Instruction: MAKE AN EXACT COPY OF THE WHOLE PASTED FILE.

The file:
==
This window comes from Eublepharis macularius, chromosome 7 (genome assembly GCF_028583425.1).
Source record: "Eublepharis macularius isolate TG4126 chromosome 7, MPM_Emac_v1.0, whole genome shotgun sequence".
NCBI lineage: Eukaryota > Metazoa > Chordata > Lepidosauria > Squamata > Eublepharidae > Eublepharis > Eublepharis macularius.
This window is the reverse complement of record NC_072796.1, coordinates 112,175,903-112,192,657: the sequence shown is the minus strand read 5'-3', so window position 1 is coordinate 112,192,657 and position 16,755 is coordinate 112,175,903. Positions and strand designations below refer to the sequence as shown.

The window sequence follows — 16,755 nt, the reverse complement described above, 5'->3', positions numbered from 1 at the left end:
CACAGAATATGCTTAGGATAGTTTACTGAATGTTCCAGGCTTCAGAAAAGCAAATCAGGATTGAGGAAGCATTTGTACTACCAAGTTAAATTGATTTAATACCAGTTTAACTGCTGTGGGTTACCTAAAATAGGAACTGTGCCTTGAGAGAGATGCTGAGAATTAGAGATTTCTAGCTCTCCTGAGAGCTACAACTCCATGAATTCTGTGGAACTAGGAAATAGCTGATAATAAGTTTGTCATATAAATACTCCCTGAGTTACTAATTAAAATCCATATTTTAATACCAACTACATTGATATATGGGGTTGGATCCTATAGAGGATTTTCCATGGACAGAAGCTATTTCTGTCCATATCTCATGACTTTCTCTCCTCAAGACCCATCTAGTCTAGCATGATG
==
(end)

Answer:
This window comes from Eublepharis macularius, chromosome 7 (genome assembly GCF_028583425.1).
Source record: "Eublepharis macularius isolate TG4126 chromosome 7, MPM_Emac_v1.0, whole genome shotgun sequence".
NCBI lineage: Eukaryota > Metazoa > Chordata > Lepidosauria > Squamata > Eublepharidae > Eublepharis > Eublepharis macularius.
This window is the reverse complement of record NC_072796.1, coordinates 112,175,903-112,192,657: the sequence shown is the minus strand read 5'-3', so window position 1 is coordinate 112,192,657 and position 16,755 is coordinate 112,175,903. Positions and strand designations below refer to the sequence as shown.

The window sequence follows — 16,755 nt, the reverse complement described above, 5'->3', positions numbered from 1 at the left end:
CACAGAATATGCTTAGGATAGTTTACTGAATGTTCCAGGCTTCAGAAAAGCAAATCAGGATTGAGGAAGCATTTGTACTACCAAGTTAAATTGATTTAATACCAGTTTAACTGCTGTGGGTTACCTAAAATAGGAACTGTGCCTTGAGAGAGATGCTGAGAATTAGAGATTTCTAGCTCTCCTGAGAGCTACAACTCCATGAATTCTGTGGAACTAGGAAATAGCTGATAATAAGTTTGTCATATAAATACTCCCTGAGTTACTAATTAAAATCCATATTTTAATACCAACTACATTGATATATGGGGTTGGATCCTATAGAGGATTTTCCATGGACAGAAGCTATTTCTGTCCATATCTCATGACTTTCTCTCCTCAAGACCCATCTAGTCTAGCATGATG